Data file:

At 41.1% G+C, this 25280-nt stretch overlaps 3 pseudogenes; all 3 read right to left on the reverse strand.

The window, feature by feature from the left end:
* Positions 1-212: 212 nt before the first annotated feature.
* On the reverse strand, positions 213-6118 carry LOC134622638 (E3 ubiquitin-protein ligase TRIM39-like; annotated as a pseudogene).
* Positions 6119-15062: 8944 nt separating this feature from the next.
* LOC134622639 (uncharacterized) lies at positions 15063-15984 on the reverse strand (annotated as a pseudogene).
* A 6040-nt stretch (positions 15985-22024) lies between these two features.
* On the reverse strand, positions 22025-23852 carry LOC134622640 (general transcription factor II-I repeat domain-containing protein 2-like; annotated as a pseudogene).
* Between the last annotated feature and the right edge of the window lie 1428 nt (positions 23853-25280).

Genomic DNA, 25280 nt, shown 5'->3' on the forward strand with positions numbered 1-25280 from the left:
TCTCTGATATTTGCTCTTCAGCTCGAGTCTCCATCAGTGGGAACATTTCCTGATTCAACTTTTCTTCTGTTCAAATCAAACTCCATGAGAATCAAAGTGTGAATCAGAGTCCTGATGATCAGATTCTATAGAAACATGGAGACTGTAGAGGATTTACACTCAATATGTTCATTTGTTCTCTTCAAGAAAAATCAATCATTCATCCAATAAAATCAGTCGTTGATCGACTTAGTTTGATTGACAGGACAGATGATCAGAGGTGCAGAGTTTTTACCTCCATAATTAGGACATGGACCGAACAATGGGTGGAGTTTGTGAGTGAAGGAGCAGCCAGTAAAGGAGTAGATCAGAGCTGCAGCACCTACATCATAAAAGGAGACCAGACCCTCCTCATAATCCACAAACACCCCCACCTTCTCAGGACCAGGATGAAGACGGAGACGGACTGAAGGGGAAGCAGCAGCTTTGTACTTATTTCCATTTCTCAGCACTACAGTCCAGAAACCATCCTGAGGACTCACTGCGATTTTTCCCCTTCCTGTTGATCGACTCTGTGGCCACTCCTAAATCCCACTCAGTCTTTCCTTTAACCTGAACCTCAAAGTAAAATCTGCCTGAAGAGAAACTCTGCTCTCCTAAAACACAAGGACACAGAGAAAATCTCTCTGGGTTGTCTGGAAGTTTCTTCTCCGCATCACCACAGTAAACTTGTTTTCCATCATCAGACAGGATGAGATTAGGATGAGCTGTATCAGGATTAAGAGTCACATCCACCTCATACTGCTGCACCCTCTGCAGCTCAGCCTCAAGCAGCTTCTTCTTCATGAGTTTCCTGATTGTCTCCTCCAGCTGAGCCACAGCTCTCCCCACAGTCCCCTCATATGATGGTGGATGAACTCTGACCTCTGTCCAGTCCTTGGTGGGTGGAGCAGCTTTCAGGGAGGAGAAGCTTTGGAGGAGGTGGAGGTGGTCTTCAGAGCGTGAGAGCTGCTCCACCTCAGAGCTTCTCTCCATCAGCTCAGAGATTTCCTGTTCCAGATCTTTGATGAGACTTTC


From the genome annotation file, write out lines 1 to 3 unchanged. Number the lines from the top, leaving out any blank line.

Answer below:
At 41.1% G+C, this 25280-nt stretch overlaps 3 pseudogenes; all 3 read right to left on the reverse strand.

The window, feature by feature from the left end:
* Positions 1-212: 212 nt before the first annotated feature.